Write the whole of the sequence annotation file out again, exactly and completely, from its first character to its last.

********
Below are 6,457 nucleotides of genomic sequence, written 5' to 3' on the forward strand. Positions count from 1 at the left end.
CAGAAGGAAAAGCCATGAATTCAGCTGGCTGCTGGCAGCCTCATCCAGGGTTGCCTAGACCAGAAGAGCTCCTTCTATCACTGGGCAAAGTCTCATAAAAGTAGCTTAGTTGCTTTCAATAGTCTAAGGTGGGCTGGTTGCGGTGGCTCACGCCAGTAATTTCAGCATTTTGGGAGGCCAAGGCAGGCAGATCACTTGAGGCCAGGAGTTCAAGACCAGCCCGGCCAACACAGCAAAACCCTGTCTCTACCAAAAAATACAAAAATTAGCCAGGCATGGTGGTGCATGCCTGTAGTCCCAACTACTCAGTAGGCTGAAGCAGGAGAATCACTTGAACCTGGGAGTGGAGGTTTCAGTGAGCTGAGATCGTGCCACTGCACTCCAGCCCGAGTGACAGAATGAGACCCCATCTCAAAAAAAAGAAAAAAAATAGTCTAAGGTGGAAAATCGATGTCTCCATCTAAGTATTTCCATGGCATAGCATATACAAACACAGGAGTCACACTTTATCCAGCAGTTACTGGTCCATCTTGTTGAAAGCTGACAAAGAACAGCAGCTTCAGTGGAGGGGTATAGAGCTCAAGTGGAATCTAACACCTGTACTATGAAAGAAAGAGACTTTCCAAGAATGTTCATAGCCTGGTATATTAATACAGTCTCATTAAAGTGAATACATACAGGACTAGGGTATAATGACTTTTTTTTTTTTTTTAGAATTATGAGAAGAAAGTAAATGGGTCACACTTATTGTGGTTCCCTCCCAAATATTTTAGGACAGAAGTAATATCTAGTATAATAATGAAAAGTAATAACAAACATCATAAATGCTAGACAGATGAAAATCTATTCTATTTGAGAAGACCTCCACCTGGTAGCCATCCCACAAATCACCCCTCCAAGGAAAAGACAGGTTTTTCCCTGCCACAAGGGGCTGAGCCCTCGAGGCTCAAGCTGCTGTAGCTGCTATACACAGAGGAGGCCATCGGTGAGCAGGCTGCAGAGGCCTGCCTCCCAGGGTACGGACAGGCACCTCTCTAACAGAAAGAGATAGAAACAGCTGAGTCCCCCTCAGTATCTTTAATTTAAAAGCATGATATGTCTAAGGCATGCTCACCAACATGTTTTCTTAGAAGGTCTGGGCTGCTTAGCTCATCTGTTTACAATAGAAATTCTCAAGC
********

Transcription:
Below are 6,457 nucleotides of genomic sequence, written 5' to 3' on the forward strand. Positions count from 1 at the left end.
CAGAAGGAAAAGCCATGAATTCAGCTGGCTGCTGGCAGCCTCATCCAGGGTTGCCTAGACCAGAAGAGCTCCTTCTATCACTGGGCAAAGTCTCATAAAAGTAGCTTAGTTGCTTTCAATAGTCTAAGGTGGGCTGGTTGCGGTGGCTCACGCCAGTAATTTCAGCATTTTGGGAGGCCAAGGCAGGCAGATCACTTGAGGCCAGGAGTTCAAGACCAGCCCGGCCAACACAGCAAAACCCTGTCTCTACCAAAAAATACAAAAATTAGCCAGGCATGGTGGTGCATGCCTGTAGTCCCAACTACTCAGTAGGCTGAAGCAGGAGAATCACTTGAACCTGGGAGTGGAGGTTTCAGTGAGCTGAGATCGTGCCACTGCACTCCAGCCCGAGTGACAGAATGAGACCCCATCTCAAAAAAAAGAAAAAAAATAGTCTAAGGTGGAAAATCGATGTCTCCATCTAAGTATTTCCATGGCATAGCATATACAAACACAGGAGTCACACTTTATCCAGCAGTTACTGGTCCATCTTGTTGAAAGCTGACAAAGAACAGCAGCTTCAGTGGAGGGGTATAGAGCTCAAGTGGAATCTAACACCTGTACTATGAAAGAAAGAGACTTTCCAAGAATGTTCATAGCCTGGTATATTAATACAGTCTCATTAAAGTGAATACATACAGGACTAGGGTATAATGACTTTTTTTTTTTTTTTAGAATTATGAGAAGAAAGTAAATGGGTCACACTTATTGTGGTTCCCTCCCAAATATTTTAGGACAGAAGTAATATCTAGTATAATAATGAAAAGTAATAACAAACATCATAAATGCTAGACAGATGAAAATCTATTCTATTTGAGAAGACCTCCACCTGGTAGCCATCCCACAAATCACCCCTCCAAGGAAAAGACAGGTTTTTCCCTGCCACAAGGGGCTGAGCCCTCGAGGCTCAAGCTGCTGTAGCTGCTATACACAGAGGAGGCCATCGGTGAGCAGGCTGCAGAGGCCTGCCTCCCAGGGTACGGACAGGCACCTCTCTAACAGAAAGAGATAGAAACAGCTGAGTCCCCCTCAGTATCTTTAATTTAAAAGCATGATATGTCTAAGGCATGCTCACCAACATGTTTTCTTAGAAGGTCTGGGCTGCTTAGCTCATCTGTTTACAATAGAAATTCTCAAGC